Gastric Plication – The WRAP Surgery

weight reduction surgery

Gastric Plication is more academically known as Greater Curve Plication surgery. When we started performing this procedure it had such a variety of complicated names that we referred to it as WRAP (Weight Reduction Assistance Procedure), because we thought it would be easier for patients to remember. Plication is a relatively new technique and therefore performed by much fewer surgeons when compared to procedures such as Gastric Bypass. We have been performing this technique since 2009 and published a peer-reviewed series you can read here.

Gastric Plication (WRAP!)is performed using small incisions as wide as a drinking straw and is not like other surgical options in that it does not remove, cut, or rearrange intestines or leave a device inside – and for those reasons, we perform gastric plication (WRAP) as an outpatient / same-day procedure. 

The concept of the procedure is fairly simple and requires in-folding the stomach in on itself using several rows of individual sutures (stitches). Plication acts to reduce several things: the space in the stomach that can hold food; the ability of the stomach to stretch to make room for more food; and the amount of food you need to feel “full”. Essentially, the plication somewhat mimics sleeve gastrectomy except it does not amputate part of the stomach as in sleeve – but these procedures are very different from each other and have much different worldwide experience. 

Patients who are attracted to plication/WRAP say that they like several things about the procedure: the simple concept of folding the stomach; the fact that there is not intestinal cutting or rearranging and therefore no staple lines or re-connections that can lead to complications; no need for a foreign device to be left inside; the possibility of having it reversed if desired; and the fact that patients go home the same day after surgery. Plication may be a safer surgery because it is “less invasive” than more complicated surgeries but be aware that while people with higher BMIs should at least consider a more traditional operation like Gastric Bypass or Gastric Sleeve, not everyone is open to every option.

Plication is not widely offered by weight loss surgeons, possibly due to the experience and level of skill required to create the fold and place many sutures laparoscopically in a safe and efficient matter. The American Society for Metabolic and Bariatric Surgery is awaiting more data before including it in their recommendations. We have contributed to the literature, and you may review it here  

 

Considering gastric plication?

Like several weight loss surgeries, traditional guidelines, supported by older literature and the insurance industry, recommend that you have a BMI (body mass index) higher than 40, or as low as 35 if you have health problems related to being overweight. There are surgeons who will perform some weight loss surgery for patients with BMI of 30 or higher with or without related health conditions. Weight loss surgery of any type is a serious consideration, and all options should be discussed carefully with your surgeon.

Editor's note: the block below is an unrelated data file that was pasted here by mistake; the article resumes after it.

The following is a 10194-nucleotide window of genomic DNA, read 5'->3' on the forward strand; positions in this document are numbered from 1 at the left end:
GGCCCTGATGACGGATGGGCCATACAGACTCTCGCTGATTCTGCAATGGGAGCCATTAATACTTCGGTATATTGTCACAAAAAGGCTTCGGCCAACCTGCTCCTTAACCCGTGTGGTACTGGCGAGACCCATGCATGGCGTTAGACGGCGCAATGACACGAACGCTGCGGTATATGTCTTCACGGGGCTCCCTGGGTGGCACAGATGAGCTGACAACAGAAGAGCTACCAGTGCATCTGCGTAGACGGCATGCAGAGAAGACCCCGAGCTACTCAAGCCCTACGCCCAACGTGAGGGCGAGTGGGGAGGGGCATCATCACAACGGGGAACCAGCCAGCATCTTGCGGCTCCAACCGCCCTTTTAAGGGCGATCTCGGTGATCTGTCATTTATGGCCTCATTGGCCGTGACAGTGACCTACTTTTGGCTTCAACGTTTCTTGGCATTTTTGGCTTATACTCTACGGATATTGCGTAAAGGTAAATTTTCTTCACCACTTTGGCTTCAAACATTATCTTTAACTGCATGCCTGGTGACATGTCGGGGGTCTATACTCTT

Because of the design of this particular surgery, we generally offer it to patients with BMI as low as 30 and do not require associated co-morbidities; you should understand that use of some procedures for lower BMI patients may be considered “off label” and should be discussed carefully with your surgeon. 

In considering weight loss surgery, you will be carefully evaluated by your surgeon, and you will be fully advised of the considerations and risks involved. You should also have a general health assessment by your primary care doctor who can make sure you have no other health problems that need to be addressed and you are prepared to have anesthesia and surgery. 

 

What’s the gastric plication (WRAP) surgery like?

Gastric plication (WRAP) surgery is performed under general anesthesia, so you will be safely and comfortably asleep. The surgery is performed through 5 incisions about as wide as a drinking straw. Gastric plication typically takes about 90 minutes to perform. Patients are able to return home after waking up in the recovery room. You may resume your normal activities as quickly as you are able and most patients in our experience are back to work by two weeks. Your surgeon can discuss typical recovery courses in detail with you.

 

What’s life like after gastric plication?

Many patients have described a “comfortable fullness”, and simply feel satisfied on much less food than before surgery. Most of our patients report feeling full on about 10% of what they used to eat during the first six months after surgery; this percentage may increase in the years after surgery. Since the surgery doesn’t change anything but the shape of the stomach, technical and nutritional complications are uncommon.

*  Similar surgical concepts have been referred to by many different names, including: Gastric Plication Surgery, Gastric Imbrication, Greater Curve Plication, Total Gastric Folds, Laparoscopic Total Gastric Vertical Plication, Greater Curve Inversion Surgery